Stomach cancer is the fourth leading cause of cancer deaths worldwide and one that usually isn’t detected until it is in advanced stages.
Once the cancer cells have spread into the abdominal cavity and lining, or peritoneum — a condition called gastric carcinomatosis — the survival rate is little more than six months. This is particularly concerning because the incidence of stomach cancer is on the rise in U.S. adults under 50, especially among Hispanics.
“We are seeing an alarming increase in these metastatic cancers, particularly gastric carcinomatosis in younger adults,” says UCI Health surgical oncologist Dr. Maheswari Senthil, a national expert in advanced abdominal cancers and director of the peritoneal malignancy program at the UCI Health Chao Family Comprehensive Cancer Center. “Patients need a fighting chance against this aggressive cancer.”
To improve options for these patients, Senthil has teamed up with UCI Health medical oncologist Dr. Farshid Dayyani, a leading expert in gastrointestinal malignancies and medical director of the cancer center’s Stern Center for Cancer Clinical Trials and Research.
Together, they have launched STOPGAP, an innovative phase 2 clinical trial that takes a three-pronged approach to treating gastric carcinomatosis.
Boosting chemotherapy’s effectiveness
The current standard of care for gastric carcinomatosis is intravenous (IV) chemotherapy. This regimen slows the cancer’s spread for about six months, then tumors usually start to grow again. Evidence suggests this systemic therapy alone is insufficient because the peritoneal membrane hinders the chemotherapy drugs’ ability to penetrate the abdominal cavity.
Infusing higher doses of chemotherapy directly into the abdominal area after systemic treatments may be more effective, says Senthil, a professor and John Wayne Cancer Foundation endowed chair in surgery at the UCI School of Medicine who also serves as medical director of the school’s Center for Clinical Research.
To be eligible for the STOPGAP trial, participants must have had at least three months of standard IV chemotherapy.
Next, trial participants have a port implanted into their abdominal fat tissue to deliver high doses of the chemotherapy drug paclitaxel directly into the peritoneum over a period of at least three months, a treatment called normothermic intraperitoneal chemotherapy (NIPEC). At the same time, the patient also receives a combination of paclitaxel and the chemotherapy drugs leucovorin and fluorouracil treatments intravenously.
Selected trial participants then undergo cytoreduction surgery to remove all visible signs of cancer from the abdominal cavity. The procedure has been shown to improve survival for patients with metastatic abdominal cancers.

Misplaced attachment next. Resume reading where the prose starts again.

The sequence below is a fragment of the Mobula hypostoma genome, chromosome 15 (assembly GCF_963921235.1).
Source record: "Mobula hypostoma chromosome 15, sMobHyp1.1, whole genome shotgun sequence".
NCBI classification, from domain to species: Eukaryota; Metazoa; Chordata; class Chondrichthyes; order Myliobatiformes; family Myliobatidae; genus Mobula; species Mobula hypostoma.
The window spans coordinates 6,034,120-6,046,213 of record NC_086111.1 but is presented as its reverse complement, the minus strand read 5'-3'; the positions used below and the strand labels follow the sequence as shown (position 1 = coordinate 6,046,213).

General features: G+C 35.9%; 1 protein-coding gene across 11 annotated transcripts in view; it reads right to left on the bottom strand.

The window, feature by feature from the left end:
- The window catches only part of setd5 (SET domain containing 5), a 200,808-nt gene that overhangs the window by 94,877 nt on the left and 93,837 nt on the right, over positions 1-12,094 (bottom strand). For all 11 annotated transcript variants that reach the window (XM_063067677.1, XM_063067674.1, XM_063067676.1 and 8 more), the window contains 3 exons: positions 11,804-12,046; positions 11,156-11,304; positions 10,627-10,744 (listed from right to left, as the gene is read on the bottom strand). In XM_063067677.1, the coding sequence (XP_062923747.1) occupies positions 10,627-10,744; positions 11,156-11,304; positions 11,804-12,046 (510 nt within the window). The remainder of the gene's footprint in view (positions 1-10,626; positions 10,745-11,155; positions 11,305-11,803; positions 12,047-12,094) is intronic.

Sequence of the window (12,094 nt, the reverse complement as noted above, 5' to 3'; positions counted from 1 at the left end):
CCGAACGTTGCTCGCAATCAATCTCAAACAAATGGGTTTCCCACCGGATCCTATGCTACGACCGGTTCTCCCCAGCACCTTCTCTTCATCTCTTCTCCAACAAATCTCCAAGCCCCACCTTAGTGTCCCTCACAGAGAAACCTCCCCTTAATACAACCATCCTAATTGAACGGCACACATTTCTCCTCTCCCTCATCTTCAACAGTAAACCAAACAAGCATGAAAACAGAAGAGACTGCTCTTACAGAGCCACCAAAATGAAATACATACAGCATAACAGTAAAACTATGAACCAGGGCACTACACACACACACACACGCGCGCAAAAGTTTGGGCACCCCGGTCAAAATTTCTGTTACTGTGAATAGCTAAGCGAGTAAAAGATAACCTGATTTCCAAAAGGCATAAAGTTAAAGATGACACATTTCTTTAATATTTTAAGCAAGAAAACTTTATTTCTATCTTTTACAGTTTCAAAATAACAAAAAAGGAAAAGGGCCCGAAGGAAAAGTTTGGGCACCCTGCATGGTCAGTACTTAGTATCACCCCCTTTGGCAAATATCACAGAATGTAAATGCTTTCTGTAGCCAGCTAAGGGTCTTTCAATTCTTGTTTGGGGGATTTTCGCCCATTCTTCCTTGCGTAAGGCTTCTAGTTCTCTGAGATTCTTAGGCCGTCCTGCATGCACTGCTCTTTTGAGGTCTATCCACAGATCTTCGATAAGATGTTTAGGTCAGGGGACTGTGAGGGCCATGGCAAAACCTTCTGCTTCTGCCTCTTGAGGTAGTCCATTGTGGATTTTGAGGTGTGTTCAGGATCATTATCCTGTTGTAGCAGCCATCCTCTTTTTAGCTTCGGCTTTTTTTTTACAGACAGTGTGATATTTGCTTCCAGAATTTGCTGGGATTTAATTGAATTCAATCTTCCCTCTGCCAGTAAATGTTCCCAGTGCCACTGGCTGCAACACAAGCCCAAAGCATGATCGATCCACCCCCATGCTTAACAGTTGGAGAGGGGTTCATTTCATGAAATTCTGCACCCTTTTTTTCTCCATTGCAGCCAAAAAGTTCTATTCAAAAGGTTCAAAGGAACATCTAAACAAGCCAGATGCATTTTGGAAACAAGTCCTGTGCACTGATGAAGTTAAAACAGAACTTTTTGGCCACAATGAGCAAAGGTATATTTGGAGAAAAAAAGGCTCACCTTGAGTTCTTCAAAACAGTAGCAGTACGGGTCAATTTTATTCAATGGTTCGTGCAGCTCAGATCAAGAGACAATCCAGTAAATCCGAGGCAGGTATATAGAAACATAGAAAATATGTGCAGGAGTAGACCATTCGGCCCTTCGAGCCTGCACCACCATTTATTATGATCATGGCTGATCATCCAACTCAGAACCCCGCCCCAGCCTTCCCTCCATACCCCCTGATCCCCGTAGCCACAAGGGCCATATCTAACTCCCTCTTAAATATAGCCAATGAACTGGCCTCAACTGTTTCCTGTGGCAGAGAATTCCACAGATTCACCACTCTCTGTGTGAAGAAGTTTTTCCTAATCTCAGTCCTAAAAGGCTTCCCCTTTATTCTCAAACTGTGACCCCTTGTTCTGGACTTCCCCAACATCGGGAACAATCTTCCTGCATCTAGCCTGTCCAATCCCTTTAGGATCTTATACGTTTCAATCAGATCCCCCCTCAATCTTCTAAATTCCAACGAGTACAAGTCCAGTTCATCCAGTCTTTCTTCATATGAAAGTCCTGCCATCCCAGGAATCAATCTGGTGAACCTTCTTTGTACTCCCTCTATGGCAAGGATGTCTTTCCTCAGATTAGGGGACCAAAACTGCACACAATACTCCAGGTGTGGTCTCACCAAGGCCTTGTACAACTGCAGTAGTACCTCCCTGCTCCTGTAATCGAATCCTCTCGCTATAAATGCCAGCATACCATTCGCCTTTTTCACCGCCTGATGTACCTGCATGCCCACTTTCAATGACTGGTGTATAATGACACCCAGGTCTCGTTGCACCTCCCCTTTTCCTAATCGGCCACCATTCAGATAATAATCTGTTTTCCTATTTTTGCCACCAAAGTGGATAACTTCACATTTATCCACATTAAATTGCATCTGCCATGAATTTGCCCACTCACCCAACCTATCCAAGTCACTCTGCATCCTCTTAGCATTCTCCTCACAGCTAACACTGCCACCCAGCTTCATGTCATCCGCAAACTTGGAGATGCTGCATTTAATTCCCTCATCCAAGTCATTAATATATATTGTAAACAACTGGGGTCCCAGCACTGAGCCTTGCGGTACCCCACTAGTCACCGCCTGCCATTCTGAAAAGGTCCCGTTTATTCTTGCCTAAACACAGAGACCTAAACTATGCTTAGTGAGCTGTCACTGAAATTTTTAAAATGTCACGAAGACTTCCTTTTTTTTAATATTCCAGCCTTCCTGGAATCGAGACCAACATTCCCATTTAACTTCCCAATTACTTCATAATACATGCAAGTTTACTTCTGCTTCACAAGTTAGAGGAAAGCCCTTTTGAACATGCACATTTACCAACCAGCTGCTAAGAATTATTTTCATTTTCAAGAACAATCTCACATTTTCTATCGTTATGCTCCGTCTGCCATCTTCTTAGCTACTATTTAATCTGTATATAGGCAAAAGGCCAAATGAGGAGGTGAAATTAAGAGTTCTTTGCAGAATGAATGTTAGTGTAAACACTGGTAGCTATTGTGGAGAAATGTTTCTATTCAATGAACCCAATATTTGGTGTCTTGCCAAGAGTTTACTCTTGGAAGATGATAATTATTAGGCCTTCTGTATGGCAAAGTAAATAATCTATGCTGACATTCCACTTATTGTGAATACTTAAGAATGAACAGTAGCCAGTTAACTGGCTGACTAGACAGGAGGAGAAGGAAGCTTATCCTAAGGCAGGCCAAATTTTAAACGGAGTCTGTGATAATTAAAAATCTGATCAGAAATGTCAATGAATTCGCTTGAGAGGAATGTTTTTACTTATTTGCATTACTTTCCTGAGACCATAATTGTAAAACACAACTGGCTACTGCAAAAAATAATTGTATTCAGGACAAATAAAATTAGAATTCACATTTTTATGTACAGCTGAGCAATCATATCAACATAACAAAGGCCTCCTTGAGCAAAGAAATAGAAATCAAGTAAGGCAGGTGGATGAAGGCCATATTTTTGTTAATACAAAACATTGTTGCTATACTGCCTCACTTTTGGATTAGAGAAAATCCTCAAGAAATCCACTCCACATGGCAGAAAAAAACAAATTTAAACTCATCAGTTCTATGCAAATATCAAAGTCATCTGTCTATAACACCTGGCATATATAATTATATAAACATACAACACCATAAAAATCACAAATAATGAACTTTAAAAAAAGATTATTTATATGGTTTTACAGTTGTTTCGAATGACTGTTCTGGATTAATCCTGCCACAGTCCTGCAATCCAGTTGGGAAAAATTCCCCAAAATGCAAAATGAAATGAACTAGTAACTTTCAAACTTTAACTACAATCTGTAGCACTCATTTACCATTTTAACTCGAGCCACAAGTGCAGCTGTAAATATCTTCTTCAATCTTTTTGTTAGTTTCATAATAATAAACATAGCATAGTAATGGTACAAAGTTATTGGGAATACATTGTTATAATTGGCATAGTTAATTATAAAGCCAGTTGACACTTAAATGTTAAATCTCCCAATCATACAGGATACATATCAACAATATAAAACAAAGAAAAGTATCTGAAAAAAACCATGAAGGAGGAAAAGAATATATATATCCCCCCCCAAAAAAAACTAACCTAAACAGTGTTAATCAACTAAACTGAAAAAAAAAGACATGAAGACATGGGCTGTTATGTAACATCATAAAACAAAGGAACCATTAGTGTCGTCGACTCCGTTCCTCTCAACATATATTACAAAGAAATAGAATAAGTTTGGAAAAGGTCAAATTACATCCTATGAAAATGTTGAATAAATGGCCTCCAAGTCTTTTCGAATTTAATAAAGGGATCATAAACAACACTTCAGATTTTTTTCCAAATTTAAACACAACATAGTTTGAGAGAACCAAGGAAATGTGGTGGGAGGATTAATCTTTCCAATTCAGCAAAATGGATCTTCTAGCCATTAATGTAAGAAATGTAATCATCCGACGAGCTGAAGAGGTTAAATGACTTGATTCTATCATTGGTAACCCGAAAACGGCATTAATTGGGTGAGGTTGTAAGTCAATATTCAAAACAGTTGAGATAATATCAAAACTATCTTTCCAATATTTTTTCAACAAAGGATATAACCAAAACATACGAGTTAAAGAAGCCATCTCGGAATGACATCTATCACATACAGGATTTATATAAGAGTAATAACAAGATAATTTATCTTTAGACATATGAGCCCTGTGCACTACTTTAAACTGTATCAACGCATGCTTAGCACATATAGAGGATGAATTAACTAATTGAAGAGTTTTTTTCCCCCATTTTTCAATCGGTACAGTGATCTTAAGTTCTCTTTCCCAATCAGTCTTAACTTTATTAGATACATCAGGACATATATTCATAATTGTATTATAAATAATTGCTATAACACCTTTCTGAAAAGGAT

The third step is to immediately bathe the surgical area with a heated chemotherapy solution for about 90 minutes to kill any remaining microscopic cancer cells, a procedure called hyperthermic intraperitoneal chemotherapy (HIPEC).
After surgery, most patients receive monthly immunotherapy infusions to further reduce the risk of cancer recurrence, Dayyani says.
Seeking better outcomes
STOPGAP is the only U.S. clinical trial to use all three treatment modes for advanced gastric and gastroesophageal adenocarcinomas. The goal is to demonstrate that this combination therapy is safe and improves patient survival rates. So far, seven patients are enrolled in the trial, which is actively recruiting up to 35 patients.
“Stage IV cancers like these can have very good outcomes with this type of care if you have the right team,” says Senthil, noting that UCI Health, home to the only National Cancer Institute-designated comprehensive center in Orange County, is one of the few health systems in Southern California with the necessary level of expertise in all three treatment modes.
STOPGAP is one of more than 300 active cancer clinical trials underway at UCI Health. It is supported in part by seed money from the UCI Anti-Cancer Challenge, the cancer center’s annual ride, run and walk event to raise awareness and funds for promising research. The community event, which has been held virtually the last two years, returns with in-person challenges on Oct. 8 at Aldrich Park on the UC Irvine campus.
Dayyani and Senthil are grateful for the funding that helped kick-start the STOPGAP study, which they hope will significantly increase long-term survival.
“The current standard of care for advanced gastric cancer is mainly palliative,” Senthil says. "We believe this approach will give these patients much better outcomes and longevity.”
Learn more about the STOPGAP trial ›
To support homegrown cancer research efforts like STOPGAP, register for the 2022 UCI Anti-Challenge ›